Those mentioned were not successful. The exceptions were when management stepped in to close the sales, often to the disenchantment of others in the company who worked hard at learning. - by Ace Coldiron
For every single skill, there's a reason why that skill isn't enough.

Great at prospecting - but can't close = no sale - etc.

Surely the answer is that there is no single most important skill in an absolute sense.

It's a bit like asking which is the most important component of water - they hydrogen or the oxygen?

You need both, of course.

Even if we knew the single most important skill - how would it help us? If we knew that prospecting scored 10 and closing scored 8 - what would we do as a result?

I would submit that the most important skill is perhaps the one you're missing. If I'm good at prospecting but weak at closing - the most important skill for me to learn is closing. And vice versa.

Ian - by ianbrodie
The single most important skill applying what you learn - by rich34232
Even if we knew the single most important skill - how would it help us? If we knew that prospecting scored 10 and closing scored 8 - what would we do as a result?
Good point.

I addressed this in my business and achieved much greater efficiency and results. I gave long and careful thought in determining the most critical areas of importance. I found seven. I focus on them daily, actually using a PowerPoint chart for my review. What followed automatically were solid efforts to increase my skills in all seven areas.

But--again--I LEARNED to do that. I took what I learned in studying Covey, and I took what I learned from inside myself. - by Ace Coldiron
I would say the single most important sales skill is looking at a prospects problem/situation from their perspective/point of view - this breeds humiility, dis-engages the ego and ensures that the sales pro really listens and not hears.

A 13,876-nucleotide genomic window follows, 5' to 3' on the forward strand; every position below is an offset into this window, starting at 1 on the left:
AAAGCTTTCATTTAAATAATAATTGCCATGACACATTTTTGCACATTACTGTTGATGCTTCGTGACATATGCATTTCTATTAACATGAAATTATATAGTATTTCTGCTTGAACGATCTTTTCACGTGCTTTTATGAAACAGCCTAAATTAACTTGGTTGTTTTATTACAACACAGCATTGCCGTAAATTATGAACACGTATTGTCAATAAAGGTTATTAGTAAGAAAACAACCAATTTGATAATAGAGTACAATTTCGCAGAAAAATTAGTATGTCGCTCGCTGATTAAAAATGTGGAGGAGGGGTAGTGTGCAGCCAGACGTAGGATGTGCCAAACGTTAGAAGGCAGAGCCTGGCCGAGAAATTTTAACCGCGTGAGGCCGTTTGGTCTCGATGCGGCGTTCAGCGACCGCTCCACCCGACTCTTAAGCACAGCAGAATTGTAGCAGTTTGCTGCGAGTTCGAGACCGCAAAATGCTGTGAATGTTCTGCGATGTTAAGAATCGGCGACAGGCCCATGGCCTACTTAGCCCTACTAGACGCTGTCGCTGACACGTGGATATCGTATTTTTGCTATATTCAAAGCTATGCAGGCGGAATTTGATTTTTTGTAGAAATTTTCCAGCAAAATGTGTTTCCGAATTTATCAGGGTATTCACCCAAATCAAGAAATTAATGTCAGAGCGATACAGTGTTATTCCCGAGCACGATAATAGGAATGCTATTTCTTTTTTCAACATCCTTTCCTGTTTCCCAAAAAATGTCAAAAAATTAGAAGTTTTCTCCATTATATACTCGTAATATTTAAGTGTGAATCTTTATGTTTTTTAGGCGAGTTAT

Strangely, when you look at solving a customers problems from your point of view (in order for you to gain), the customer instinctively senses it...

My 2 pennies worth...

Tony - by Tonyd
I am going to have to go with confidence. Confidence will allow one to be persistent once they know that they have what it takes in order to excel in sales. - by Jumpman
I am going to have to go with confidence. Confidence will allow one to be persistent once they know that they have what it takes in order to excel in sales.
Confidence is not a skill. It is an attitude or trait.

If you were to attach a skill that would bring about "confidence" it could be the ABILITY to suspend one's disbelief. Many people can't do that. Like many skills, it is often LEARNED.

In that context it would rank very high among the skills discussed here, most of which have to be learned. A gifted person, for instance, might appear as if they were born with a particular skill, but in truth, he/she has an inherent ability to shorten the learning curve dramatically. - by Ace Coldiron